38 For an overview of concepts and measurements of fiscal illusion and a literature review, see Oates, Wallace, “On the Nature and Measurement of Fiscal Illusion: A Survey,” in Oates, ed., Studies in Fiscal Federalism (Brookfield, Vt: Edward Elgar, 1991)Google Scholar. For a theoretical application to intergovernmental grants in particular, see Oates, “Lump-Sum Intergovernmental Grants Have Price Effects,” in Peter Mieszkowski and William Oakland, eds., Fiscal Federalism and Grants-in-Aid (Washington, D.C.: Urban Institute, 1979).

39 See Weingast, Barry, Shepsle, Kenneth, and Johnsen, Christopher, “The Political Economy of Benefits and Costs: A Neoclassical Approach to Distributive Politics,” Journal of Political Economy 89 (August 1981)CrossRefGoogle Scholar.

40 E.g., Winer, Stanley, “Some Evidence on the Effect of the Separation of Spending and Taxing Decisions,” Journal of Political Economy 91 (February 1983)CrossRefGoogle Scholar; Stein, Ernesto, “Fiscal Decentralization and Government Size in Latin America,” in Fukasaku, Kiichiro and Hausmann, Ricardo, eds., Democracy, Decentralization and Deficits in Latin America (Washington, D.C.: Inter-American Development Bank and OECD, 1998)Google Scholar.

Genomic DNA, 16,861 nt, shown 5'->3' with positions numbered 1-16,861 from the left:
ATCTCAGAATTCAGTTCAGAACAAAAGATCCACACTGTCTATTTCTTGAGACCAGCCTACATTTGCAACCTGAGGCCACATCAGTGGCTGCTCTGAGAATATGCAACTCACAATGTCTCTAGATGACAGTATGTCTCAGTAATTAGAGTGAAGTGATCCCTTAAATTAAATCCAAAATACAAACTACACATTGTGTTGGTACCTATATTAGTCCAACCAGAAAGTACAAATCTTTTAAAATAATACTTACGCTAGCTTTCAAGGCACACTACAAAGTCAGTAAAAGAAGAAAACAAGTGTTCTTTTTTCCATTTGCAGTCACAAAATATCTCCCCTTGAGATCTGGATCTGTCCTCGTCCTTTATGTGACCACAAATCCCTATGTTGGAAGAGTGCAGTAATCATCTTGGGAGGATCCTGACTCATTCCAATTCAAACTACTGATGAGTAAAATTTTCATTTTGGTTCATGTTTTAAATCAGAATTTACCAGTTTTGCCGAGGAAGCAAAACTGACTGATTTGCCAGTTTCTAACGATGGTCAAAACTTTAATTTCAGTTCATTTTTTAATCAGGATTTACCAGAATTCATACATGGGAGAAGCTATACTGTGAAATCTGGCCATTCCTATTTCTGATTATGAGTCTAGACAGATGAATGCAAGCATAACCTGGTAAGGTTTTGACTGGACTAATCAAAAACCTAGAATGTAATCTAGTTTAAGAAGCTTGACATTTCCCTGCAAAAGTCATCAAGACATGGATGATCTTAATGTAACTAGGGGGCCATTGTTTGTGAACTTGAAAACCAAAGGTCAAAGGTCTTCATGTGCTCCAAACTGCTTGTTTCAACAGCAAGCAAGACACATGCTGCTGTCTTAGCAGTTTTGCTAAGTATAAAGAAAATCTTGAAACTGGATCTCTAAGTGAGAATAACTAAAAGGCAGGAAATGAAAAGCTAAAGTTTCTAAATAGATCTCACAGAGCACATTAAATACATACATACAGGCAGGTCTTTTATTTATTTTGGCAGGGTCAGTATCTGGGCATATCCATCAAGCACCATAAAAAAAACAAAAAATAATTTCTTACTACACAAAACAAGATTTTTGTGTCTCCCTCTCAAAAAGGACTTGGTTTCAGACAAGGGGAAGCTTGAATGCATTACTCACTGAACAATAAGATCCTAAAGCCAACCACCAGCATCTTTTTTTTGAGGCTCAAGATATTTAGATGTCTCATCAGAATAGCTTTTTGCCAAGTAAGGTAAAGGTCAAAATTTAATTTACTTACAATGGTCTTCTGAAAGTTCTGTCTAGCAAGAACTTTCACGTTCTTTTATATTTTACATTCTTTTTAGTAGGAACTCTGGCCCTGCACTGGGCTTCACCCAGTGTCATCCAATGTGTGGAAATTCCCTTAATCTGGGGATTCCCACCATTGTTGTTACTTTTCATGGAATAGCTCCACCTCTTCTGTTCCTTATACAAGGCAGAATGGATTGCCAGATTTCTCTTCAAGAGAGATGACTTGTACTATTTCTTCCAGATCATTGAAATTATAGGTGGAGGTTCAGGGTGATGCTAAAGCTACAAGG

41 Rodden(fn.5).

42 Dillinger and Webb (fn. 22) make a plausible argument to the contrary: they suggest that transfer dependence sometimes provides the central government with valuable leverage that can be used to impose reforms and tighter fiscal discipline on the subnational units. However, such strong conditionality is the exception rather than the rule in most intergovernmental transfer schemes in federations, and even if central governments make such proclamations, they may not be credible in the long run.